Home Supplements Seattle Mariners: Robinson Cano suspension should change MLB supplements

Seattle Mariners: Robinson Cano suspension should change MLB supplements

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Brightly coloured pharmaceutical medication, including antibiotics, paracetamol, Ibuprofen and cold relief tablets, manufactured by a variety of companies sit in this arranged photograph in London, U.K., on Friday, April 27, 2018. Pharmaceutical companies may see approval times cut to 14 months vs. 19 and about $370 million of sales brought forward per antibiotic after global regulators aligned rules to combat bacterial resistance. Photographer: Chris Ratcliffe/Bloomberg via Getty Images

After Seattle Mariners Robinson Cano was suspended for a diuretic, does MLB need to take a look at how it handles player supplements?

Many scoffed when Seattle Mariners second baseman Robinson Cano explained using the diuretic he was suspended for using by Major League Baseball was for a medical condition. It had been an all-too-common refrain for players to claim that they were using a “tainted supplement” or had a legit medical reason to use the thing that gets them in trouble. The Seattle Mariners alone have had five players suspended since 2005 under the MLB drug policy.

So why should MLB (and MLB fans) be less skeptical of players who report that they don’t know what they are taking?

Perhaps because they could be telling the truth.

It wasn’t that long ago that the USA lost a swimmer for the 2008 Olympics due to a tainted supplement that led to a positive test. Testing on over-the-counter supplements have found contaminants throughout the world, in nearly all lines of supplements, from supplements intended for weight lifting to those for sexual health to weight loss drugs. Heck, this issue is so prominent that the Federal Drug Administration has an entire webpage dedicated to listing all of the confirmed reports of tainted supplements.

The problem is even more prominent in Latin America, and it shows. As noted when the Biogenesis case broke, 39 of the 67 players suspended up to the point were Latin. Heck, one of the prominent figures on the Dominican Republic World Baseball Classic program was once persona non grata within MLB. Those numbers have remained heavily skewed toward Latin players in the last few seasons, and the last four suspensions were all players of not just Latin heritage, but Dominican background.

In speaking with a scout who works in the Dominican Republic often, he has seen players receive unmarked bottles of medication directly from a pharmacy. Many substances that would get a player suspended by MLB are perfectly legal to sell, often even over the counter, in the Dominican. He’s also noted multiple winter league players who are prescribed something to flush out whatever they may have taken over the winter when spending their offseason visiting their family or playing winter league ball – something akin to what Robinson Cano was just suspended from the Seattle Mariners for utilizing.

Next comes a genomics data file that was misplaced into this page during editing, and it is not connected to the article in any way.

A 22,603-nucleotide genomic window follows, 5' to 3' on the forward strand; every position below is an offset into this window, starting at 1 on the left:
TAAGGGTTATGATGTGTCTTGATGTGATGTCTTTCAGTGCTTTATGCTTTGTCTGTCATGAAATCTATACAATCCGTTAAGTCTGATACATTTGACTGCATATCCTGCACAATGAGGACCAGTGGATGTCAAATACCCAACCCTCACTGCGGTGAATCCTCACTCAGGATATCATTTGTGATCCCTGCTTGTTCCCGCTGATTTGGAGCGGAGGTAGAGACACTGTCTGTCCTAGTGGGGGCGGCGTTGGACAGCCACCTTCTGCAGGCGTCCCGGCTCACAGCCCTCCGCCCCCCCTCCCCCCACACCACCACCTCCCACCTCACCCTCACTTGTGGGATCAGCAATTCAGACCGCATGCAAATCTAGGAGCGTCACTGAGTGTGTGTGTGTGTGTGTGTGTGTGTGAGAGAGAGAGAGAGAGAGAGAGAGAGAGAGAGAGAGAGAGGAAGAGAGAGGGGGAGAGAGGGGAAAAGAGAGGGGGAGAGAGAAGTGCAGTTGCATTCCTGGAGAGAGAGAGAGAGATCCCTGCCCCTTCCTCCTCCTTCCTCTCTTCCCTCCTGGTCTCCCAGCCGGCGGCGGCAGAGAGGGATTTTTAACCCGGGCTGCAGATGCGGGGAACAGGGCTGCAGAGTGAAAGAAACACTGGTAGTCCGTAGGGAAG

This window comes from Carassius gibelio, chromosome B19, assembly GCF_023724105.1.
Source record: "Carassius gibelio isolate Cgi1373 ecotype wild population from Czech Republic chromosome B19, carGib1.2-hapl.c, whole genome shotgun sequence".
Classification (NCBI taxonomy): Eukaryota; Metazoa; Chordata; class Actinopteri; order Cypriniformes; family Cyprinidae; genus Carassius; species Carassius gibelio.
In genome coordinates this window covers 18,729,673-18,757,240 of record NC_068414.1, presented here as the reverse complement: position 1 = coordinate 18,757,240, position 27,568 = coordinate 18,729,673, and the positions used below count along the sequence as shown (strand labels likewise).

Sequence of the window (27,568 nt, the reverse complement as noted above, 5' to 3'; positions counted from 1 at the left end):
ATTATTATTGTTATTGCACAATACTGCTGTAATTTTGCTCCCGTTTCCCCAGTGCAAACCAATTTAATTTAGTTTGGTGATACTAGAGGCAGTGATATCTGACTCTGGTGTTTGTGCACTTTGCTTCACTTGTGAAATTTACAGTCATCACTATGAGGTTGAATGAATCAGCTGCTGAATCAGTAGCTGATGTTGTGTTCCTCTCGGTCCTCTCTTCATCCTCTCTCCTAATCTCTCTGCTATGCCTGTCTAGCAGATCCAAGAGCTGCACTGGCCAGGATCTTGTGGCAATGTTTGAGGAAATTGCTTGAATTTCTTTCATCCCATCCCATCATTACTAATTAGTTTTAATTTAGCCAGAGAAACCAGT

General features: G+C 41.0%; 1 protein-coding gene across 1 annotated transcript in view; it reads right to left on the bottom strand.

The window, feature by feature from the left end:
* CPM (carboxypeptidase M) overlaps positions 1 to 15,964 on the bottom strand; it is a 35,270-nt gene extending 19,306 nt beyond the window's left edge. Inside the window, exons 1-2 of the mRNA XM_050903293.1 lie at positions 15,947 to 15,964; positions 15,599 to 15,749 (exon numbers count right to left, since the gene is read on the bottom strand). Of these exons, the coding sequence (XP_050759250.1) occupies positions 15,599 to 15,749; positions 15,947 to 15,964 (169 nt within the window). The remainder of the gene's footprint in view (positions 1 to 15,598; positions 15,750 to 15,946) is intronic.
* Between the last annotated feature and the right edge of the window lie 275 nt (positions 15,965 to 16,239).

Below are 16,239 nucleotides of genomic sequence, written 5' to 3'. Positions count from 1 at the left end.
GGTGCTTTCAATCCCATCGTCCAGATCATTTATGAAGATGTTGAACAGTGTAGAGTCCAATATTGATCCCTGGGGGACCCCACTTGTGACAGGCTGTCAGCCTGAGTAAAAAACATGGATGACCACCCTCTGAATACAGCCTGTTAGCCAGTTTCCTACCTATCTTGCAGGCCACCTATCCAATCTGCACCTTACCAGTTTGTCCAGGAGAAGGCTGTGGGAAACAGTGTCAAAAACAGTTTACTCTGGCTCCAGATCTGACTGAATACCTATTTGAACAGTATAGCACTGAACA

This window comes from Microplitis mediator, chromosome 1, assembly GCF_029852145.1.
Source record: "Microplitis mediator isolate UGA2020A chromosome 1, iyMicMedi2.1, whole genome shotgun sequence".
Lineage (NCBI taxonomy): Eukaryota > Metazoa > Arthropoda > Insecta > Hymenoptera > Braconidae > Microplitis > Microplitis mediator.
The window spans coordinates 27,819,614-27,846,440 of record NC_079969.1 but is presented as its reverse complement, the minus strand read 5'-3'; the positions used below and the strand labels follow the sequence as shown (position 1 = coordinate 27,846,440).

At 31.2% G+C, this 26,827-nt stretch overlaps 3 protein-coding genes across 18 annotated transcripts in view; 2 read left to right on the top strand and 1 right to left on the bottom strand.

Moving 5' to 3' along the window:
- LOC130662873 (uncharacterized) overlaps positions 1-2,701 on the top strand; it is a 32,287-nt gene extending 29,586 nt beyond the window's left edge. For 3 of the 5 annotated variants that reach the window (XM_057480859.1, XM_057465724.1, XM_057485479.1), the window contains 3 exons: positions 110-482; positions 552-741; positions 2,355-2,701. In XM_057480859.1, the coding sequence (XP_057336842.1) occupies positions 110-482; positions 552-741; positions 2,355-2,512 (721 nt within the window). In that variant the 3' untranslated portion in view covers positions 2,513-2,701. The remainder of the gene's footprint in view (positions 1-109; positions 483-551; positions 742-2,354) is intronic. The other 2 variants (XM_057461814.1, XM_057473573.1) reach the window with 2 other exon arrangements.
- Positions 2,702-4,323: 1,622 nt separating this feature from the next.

This is not to say Cano was not using the diuretic to flush out a substance knowingly, just that he could be simply adhering to what is witnessed as a frequent system due to the “Wild West” nature of not knowing what may have entered your body over the course of the offseason due to different regulations in the country you choose to call your offseason residence.

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So how can MLB help?

The NFL has attempted to do this to some level by certifying supplement suppliers, but that is a system that is ripe for corruption, and while no one will name names, multiple people around the NFL say the system has been corrupted and bought out to let friends of those who are making the rules get their stuff to NFL players. While the idea initially was a step in the right direction, MLB should take this another step.

Utilizing an independent agency to verify the legitimacy of each product, MLB could offer products as requested by players directly to its players. While this would need to be added to the collective bargaining agreement, supplements through this providing could be part of a standard major league contract for any player in the big leagues and minor league players could choose to access the service through their major league club to ensure their supplements are safe and tested to comply.

This would allow for MLB to knock out the issue of tainted supplementation, which while a seemingly convenient excuse, does have plenty of legitimacy to the real issues and concerns with any supplementation, and the modern athlete certainly supplements, and that is not going away!

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Perhaps such a system would have saved Robinson Cano having to flush out his system and while he’d still be out for injury, the Seattle Mariners could possibly have their second baseman for a postseason run if they’d make it to October.

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